STATE OF MINNESOTA

IN COURT OF APPEALS

C1-02-629

C8-02-630

 

 

State of Minnesota,

Respondent,

 

vs.

 

Bruce Norman Noggle,

Appellant.

 

 

Filed March 18, 2003

Reversed and Remanded

Anderson, Judge

 

Scott County District Court

File No. K010269

 

Mike Hatch, Attorney General, 525 Park Street, Suite 500, St. Paul, MN  55103; and

 

Thomas Harbinson, Scott County Attorney, Kevin Golden, Assistant County Attorney, Scott County Government Center, 200 Fourth Avenue West, Shakopee, MN  55379-1220 (for respondent)

 

John Stuart, State Public Defender, Sara L. Martin, Assistant Public Defender, 2221 University Avenue SE, Suite 425, Minneapolis, MN  55414-3230 (for appellant)

 

Considered and decided by Schumacher, Presiding Judge, Willis, Judge, and Anderson, Judge.

 

S Y L L A B U S

 

A ten-year conditional-release term under Minn. Stat. § 609.109, subd. 7 (2000), is appropriately imposed by the district court only when, prior to the commission of the violation or offense, the defendant has been adjudicated guilty of a specified similar violation or offense.

O P I N I O N

 

G. BARRY ANDERSON, Judge

 

            Appellant challenges the imposition of a ten-year conditional-release term for sexual offenses committed against three minor children.  Because we conclude that the district court erred as a matter of law by relying on an inapplicable statute to impose the conditional-release term, and because Minnesota lawcompels a contrary legal conclusion, we reverse.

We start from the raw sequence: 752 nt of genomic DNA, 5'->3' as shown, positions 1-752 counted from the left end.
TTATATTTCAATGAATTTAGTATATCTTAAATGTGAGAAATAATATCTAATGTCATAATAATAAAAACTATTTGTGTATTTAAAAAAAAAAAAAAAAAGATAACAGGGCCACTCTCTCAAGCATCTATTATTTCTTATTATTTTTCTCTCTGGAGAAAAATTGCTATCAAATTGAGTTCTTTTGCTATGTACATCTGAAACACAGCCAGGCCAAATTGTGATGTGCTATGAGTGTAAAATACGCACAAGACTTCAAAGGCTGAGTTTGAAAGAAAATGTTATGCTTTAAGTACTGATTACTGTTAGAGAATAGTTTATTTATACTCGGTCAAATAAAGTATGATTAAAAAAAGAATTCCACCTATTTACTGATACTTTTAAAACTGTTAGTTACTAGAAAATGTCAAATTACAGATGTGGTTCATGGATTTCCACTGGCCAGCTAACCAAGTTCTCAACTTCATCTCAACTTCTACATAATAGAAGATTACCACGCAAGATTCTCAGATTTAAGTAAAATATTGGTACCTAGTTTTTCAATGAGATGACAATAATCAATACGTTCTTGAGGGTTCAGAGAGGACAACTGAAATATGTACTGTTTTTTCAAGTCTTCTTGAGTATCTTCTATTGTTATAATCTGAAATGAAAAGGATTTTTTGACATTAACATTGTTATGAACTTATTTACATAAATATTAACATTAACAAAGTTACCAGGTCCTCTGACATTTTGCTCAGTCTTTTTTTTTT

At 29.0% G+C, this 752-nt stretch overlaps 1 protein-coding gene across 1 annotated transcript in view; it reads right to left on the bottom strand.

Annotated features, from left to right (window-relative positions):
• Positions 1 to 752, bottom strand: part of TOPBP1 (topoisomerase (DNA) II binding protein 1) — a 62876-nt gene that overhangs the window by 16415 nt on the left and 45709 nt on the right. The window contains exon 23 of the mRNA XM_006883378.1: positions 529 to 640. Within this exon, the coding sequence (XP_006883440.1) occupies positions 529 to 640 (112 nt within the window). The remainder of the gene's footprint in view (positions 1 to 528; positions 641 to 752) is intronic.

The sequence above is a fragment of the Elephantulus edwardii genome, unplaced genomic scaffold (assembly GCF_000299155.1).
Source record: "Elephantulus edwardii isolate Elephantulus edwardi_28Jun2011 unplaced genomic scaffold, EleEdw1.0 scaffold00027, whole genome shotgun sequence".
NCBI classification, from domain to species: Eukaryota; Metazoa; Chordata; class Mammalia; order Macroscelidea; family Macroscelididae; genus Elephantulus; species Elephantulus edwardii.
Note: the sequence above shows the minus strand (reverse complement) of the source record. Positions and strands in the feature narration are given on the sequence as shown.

FACTS

 

            Appellant Bruce Norman Noggle was 14 years old in 1995 and lived with his sister, G.G., in her apartment.  Also living in the apartment was G.G.’s husband; her husband’s two sons, N.G. and J.G.; and G.G’s daughter, A.J. 

            In the fall of 1998, N.G. and J.G. told their school social worker that appellant sexually abused them in 1995 when N.G. was seven years old and J.G. was five years old.  There was detailed and specific trial testimony of multiple acts of sexual abuse by appellant against both victims. On July 23, 2001, a jury convicted appellant on eight counts of criminal sexual conduct for the 1995 offenses involving N.G. and J.G. 

            In an unrelated case against appellant, A.J. alleged that appellant sexually abused her from 1995 to 1997, when A.J. was between seven and nine years old.  While appellant lived at G.G.’s home, he stayed in A.J.’s bedroom.  There was testimony about multiple acts of sexual abuse by appellant, along with an admission by appellant that he had committed these acts “many, many times, too many to count.”  A.J. also testified that appellant told her not to tell anyone what happened.